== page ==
Other money-spinner applications on the way, too. Agri information, entertainment, English tutorials on tap.

If Nokia Money is the silver-tipped spear for the company, there are other arrows in its services quiver as well. Services such as music, maps and messaging; applications like Nokia Life Tools (NLT) and scores of others banded under its Ovi platform; and platforms that are being set up to tap into the needs of small businesses in emerging markets. All these services and solutions together contributed nearly e170 million in revenues in the fourth quarter of 2009 for Nokia. This is small change for the company but enough to show the potential that services hold for Nokia's future. (Reality check: Nokia's media, gaming and Ovi global downloads of a million a day pale in front of the 15 million of iTunes songs and iPhone applications that Apple counts daily, mostly in the US.)

"No-frills accounts will suddenly become bankable with 70-80 per cent lower costs. Between 2012 and 2015, mobile banking will take off like a hockey stick curve"

- Rana Kapoor, MD & CEO, Yes Bank

Several among Nokia's suite of services have been conceived, developed and honed in India. Take NLT, for instance, which offers a range of agriculture, education and entertainment services for between Rs 30 and Rs 60 a mobile phone user a month. Nokia India gathers regularly updated information on 130 data points and categories and organises it with the help of a 40-seater call centre in Bangalore. Result: Farmers, traders and the like can access farm produce prices, weather forecasts and advice on seeds, fertilisers and farming on their mobile phones. Since its launch in mid-2009, the service is being taken pan-India after trials in Maharashtra. The model, exported to Indonesia in November, today has one million users-a number expected to ratchet up this year as Nokia rolls it out in other markets.

Ditto with Nokia Tej, a sales force automation, or SFA, software. (Tej is Hindi for fast.) Tej allows a company's sales people and distributors easily update a retailer's stocking requirements or the quantum of raw materials needed by clients such as garment companies. Typically, today such information is relayed to the producer over phone, fax or email but Tej attempts to automate the process through a highly customised application on a mobile phone.

This is not new ground that Nokia is breaking. "There will always be other players but with a platform like Nokia, we have the advantage," says Antti-Jussi Suominen, General Manager of Corporate Business Development for Commerce at Nokia's Espoo headquarters. The bigger challenge, according to him, is the ability of Nokia to build an eco-system of software product vendors and system integrators around Nokia Tej to help the spread of the software.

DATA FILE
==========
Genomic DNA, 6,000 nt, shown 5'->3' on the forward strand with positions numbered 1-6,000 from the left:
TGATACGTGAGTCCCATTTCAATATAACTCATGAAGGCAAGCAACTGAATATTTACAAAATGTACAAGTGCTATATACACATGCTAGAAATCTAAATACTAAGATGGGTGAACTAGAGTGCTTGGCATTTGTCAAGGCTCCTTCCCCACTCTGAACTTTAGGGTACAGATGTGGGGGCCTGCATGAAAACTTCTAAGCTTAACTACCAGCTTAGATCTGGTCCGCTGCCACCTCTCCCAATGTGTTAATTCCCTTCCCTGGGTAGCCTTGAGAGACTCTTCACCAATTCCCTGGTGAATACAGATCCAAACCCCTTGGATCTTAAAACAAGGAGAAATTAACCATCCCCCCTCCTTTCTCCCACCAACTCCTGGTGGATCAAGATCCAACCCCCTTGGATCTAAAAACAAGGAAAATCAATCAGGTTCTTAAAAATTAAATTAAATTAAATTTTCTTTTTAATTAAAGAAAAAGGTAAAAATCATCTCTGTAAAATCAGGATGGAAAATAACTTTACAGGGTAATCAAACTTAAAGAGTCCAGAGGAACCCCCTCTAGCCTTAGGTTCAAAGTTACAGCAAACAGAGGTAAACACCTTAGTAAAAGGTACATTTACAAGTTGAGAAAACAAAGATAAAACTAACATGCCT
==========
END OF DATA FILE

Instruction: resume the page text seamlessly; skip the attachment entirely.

"Nokia started (on mobile and technology services) very early, when the market and competitors were not ready for it"

- Carolina Milanesi, Research Director, Mobile Services, Gartner

A similar eco-system test stares Nokia in the face as it tries to morph itself into an open, Internet company embracing a multitude of community-generated applications. Nokia is no Google or Apple when it comes to following in the developer fraternity. The responsibility to change that and make Nokia a destination of choice lies on the shoulders of Purnima Kochikar, an Indian-born technologist in Silicon Valley, California, the heart of innovation in all things tech. She leads a developer initiative called Forum Nokia.

"The Forum brings in third party innovation into the Nokia fold," says Kochikar. The pace at the Forum Nokia so far lags rival Apple by a few light years (6,500 applications vs. 150,000), but Kochikar and team are putting together the various pieces of their jigsaw together. While Apple is mostly US-focussed, Nokia's strategy is to build a presence that is more widely dispersed. There are early signs that penetration might be happening. Democracy activists in Teheran used Qik, a live video streaming application for phones with Symbian software and available on the Forum Nokia site, to broadcast videos to the world when the government there clamped down on media in June 2009 after elections that the protesters said were rigged.

Still, critical to seeding a large and vibrant code jock community is a mass base of customers willing to buy those applications for utility or entertainment reasons. That is where Nokia's billing arrangements with 60 operators in 18 countries helps. In effect, a bhangra rap music fan in Toronto or Taran Taran can buy an application around it and pay for it in local currency to his phone operator through a deduction of a pre-paid account or a charge on his monthly bill.